The federal government taxes corporations at a rate of 35 percent of their income. Add an average of 5 percent for state taxes, and the typical U.S. corporation pays 40 percent in taxes. Because of loopholes and deductions, the actual percentage is often less, of course, but the statutory figure is more than any other country except the United Arab Emirates, according to a survey by tax consultancy KPMG. The Scandinavian nations, long considered models of humane socialism, have corporate tax rates that average 22 percent.

The economic rationale for lowering the corporate tax rate is straightforward: Cut taxes and companies have more money to pay workers, return to shareholders, and invest -- all of which have rapid economic benefits.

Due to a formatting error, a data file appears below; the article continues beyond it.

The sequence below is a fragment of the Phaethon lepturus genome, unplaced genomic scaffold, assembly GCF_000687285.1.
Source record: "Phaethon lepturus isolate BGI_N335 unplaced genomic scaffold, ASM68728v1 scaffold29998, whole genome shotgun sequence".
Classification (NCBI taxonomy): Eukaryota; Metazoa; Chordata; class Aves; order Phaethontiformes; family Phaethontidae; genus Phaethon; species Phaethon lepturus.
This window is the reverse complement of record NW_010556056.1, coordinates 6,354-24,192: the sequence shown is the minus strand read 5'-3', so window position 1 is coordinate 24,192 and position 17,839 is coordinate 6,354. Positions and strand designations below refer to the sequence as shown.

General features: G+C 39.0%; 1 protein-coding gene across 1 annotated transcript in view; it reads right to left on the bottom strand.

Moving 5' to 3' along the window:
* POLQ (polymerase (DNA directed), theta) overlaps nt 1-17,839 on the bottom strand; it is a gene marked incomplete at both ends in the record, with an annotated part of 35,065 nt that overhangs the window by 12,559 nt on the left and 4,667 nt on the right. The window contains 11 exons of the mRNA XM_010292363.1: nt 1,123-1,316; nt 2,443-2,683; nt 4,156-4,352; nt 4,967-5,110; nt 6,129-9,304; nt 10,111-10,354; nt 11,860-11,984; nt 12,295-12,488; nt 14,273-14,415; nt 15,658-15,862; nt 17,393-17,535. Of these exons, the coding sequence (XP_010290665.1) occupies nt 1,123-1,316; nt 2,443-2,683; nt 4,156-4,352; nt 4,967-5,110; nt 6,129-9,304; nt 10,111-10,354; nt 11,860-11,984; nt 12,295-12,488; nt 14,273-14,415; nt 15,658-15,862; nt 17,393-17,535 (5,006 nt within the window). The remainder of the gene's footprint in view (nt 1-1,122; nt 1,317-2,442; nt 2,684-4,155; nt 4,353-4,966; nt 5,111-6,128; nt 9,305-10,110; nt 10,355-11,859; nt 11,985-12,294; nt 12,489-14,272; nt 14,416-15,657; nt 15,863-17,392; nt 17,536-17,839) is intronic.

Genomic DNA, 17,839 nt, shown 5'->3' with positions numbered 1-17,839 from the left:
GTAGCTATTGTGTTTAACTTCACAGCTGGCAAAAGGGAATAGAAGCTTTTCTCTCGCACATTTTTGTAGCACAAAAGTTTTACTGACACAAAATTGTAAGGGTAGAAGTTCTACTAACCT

Getting American corporations into a more globally competitive position should be the #1 priority of current tax reform legislation, not cutting rates for the middle class. That means not only cutting corporate rates, but also cutting their costs of compliance. President Trump has already done much to ease regulations, now Congress should do the same by ridding the Tax Code of costly red tape. We can unshackle America business by simplifying the Code.

On Nov. 1, Cato Institute ran “Aren’t Republicans Supposed to Care about the Deficit?” by Michael Tanner. The deficit is one of my big concerns, but in D.C. it never seems to be the right time to cut it, much less balance the budget. Tanner cites the CBO’s projection that “we will return to the era of trillion-dollar deficits as soon as 2022.” On Sept. 30, Congress finished out a fiscal year during which they ran a $666B deficit, and now they’re going to accept lower revenue for the sake of income tax rate cuts for a middle class that already pays very little?